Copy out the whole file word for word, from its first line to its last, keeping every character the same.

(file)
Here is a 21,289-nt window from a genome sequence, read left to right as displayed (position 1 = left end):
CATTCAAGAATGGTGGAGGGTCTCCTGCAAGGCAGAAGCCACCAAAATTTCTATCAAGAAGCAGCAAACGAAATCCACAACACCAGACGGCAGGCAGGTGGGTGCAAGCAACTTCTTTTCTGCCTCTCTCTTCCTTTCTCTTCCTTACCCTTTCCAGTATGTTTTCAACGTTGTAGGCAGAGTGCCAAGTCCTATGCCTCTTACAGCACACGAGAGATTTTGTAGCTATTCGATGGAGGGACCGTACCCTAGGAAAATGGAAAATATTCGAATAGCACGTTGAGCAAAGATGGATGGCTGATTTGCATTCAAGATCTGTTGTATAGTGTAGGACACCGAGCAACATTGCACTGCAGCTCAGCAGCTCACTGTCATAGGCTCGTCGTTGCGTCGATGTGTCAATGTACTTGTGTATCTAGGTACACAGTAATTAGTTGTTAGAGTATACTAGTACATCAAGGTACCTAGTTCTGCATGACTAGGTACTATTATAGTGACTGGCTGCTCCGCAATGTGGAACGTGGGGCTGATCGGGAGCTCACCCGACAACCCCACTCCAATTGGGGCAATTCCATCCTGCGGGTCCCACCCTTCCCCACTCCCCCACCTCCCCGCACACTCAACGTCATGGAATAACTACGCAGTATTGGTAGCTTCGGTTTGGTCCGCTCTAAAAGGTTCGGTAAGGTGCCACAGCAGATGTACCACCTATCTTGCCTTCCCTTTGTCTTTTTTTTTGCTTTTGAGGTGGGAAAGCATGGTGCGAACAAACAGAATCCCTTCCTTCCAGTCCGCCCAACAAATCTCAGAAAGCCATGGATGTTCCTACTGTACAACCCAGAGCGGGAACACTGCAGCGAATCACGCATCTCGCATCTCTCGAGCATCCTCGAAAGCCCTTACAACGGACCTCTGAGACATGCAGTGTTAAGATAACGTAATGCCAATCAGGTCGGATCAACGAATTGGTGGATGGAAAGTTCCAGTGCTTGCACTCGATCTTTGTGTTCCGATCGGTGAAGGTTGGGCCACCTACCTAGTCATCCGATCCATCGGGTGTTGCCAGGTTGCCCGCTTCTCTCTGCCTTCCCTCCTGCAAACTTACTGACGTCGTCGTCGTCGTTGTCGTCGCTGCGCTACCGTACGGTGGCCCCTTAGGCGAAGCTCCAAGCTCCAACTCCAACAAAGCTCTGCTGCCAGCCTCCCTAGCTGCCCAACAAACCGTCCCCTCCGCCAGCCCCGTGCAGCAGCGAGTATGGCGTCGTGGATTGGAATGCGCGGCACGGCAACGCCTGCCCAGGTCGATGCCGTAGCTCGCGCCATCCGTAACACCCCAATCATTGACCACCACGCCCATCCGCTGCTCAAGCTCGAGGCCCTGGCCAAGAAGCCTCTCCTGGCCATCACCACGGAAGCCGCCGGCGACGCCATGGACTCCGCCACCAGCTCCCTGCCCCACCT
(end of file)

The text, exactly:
Here is a 21,289-nt window from a genome sequence, read left to right as displayed (position 1 = left end):
CATTCAAGAATGGTGGAGGGTCTCCTGCAAGGCAGAAGCCACCAAAATTTCTATCAAGAAGCAGCAAACGAAATCCACAACACCAGACGGCAGGCAGGTGGGTGCAAGCAACTTCTTTTCTGCCTCTCTCTTCCTTTCTCTTCCTTACCCTTTCCAGTATGTTTTCAACGTTGTAGGCAGAGTGCCAAGTCCTATGCCTCTTACAGCACACGAGAGATTTTGTAGCTATTCGATGGAGGGACCGTACCCTAGGAAAATGGAAAATATTCGAATAGCACGTTGAGCAAAGATGGATGGCTGATTTGCATTCAAGATCTGTTGTATAGTGTAGGACACCGAGCAACATTGCACTGCAGCTCAGCAGCTCACTGTCATAGGCTCGTCGTTGCGTCGATGTGTCAATGTACTTGTGTATCTAGGTACACAGTAATTAGTTGTTAGAGTATACTAGTACATCAAGGTACCTAGTTCTGCATGACTAGGTACTATTATAGTGACTGGCTGCTCCGCAATGTGGAACGTGGGGCTGATCGGGAGCTCACCCGACAACCCCACTCCAATTGGGGCAATTCCATCCTGCGGGTCCCACCCTTCCCCACTCCCCCACCTCCCCGCACACTCAACGTCATGGAATAACTACGCAGTATTGGTAGCTTCGGTTTGGTCCGCTCTAAAAGGTTCGGTAAGGTGCCACAGCAGATGTACCACCTATCTTGCCTTCCCTTTGTCTTTTTTTTTGCTTTTGAGGTGGGAAAGCATGGTGCGAACAAACAGAATCCCTTCCTTCCAGTCCGCCCAACAAATCTCAGAAAGCCATGGATGTTCCTACTGTACAACCCAGAGCGGGAACACTGCAGCGAATCACGCATCTCGCATCTCTCGAGCATCCTCGAAAGCCCTTACAACGGACCTCTGAGACATGCAGTGTTAAGATAACGTAATGCCAATCAGGTCGGATCAACGAATTGGTGGATGGAAAGTTCCAGTGCTTGCACTCGATCTTTGTGTTCCGATCGGTGAAGGTTGGGCCACCTACCTAGTCATCCGATCCATCGGGTGTTGCCAGGTTGCCCGCTTCTCTCTGCCTTCCCTCCTGCAAACTTACTGACGTCGTCGTCGTCGTTGTCGTCGCTGCGCTACCGTACGGTGGCCCCTTAGGCGAAGCTCCAAGCTCCAACTCCAACAAAGCTCTGCTGCCAGCCTCCCTAGCTGCCCAACAAACCGTCCCCTCCGCCAGCCCCGTGCAGCAGCGAGTATGGCGTCGTGGATTGGAATGCGCGGCACGGCAACGCCTGCCCAGGTCGATGCCGTAGCTCGCGCCATCCGTAACACCCCAATCATTGACCACCACGCCCATCCGCTGCTCAAGCTCGAGGCCCTGGCCAAGAAGCCTCTCCTGGCCATCACCACGGAAGCCGCCGGCGACGCCATGGACTCCGCCACCAGCTCCCTGCCCCACCT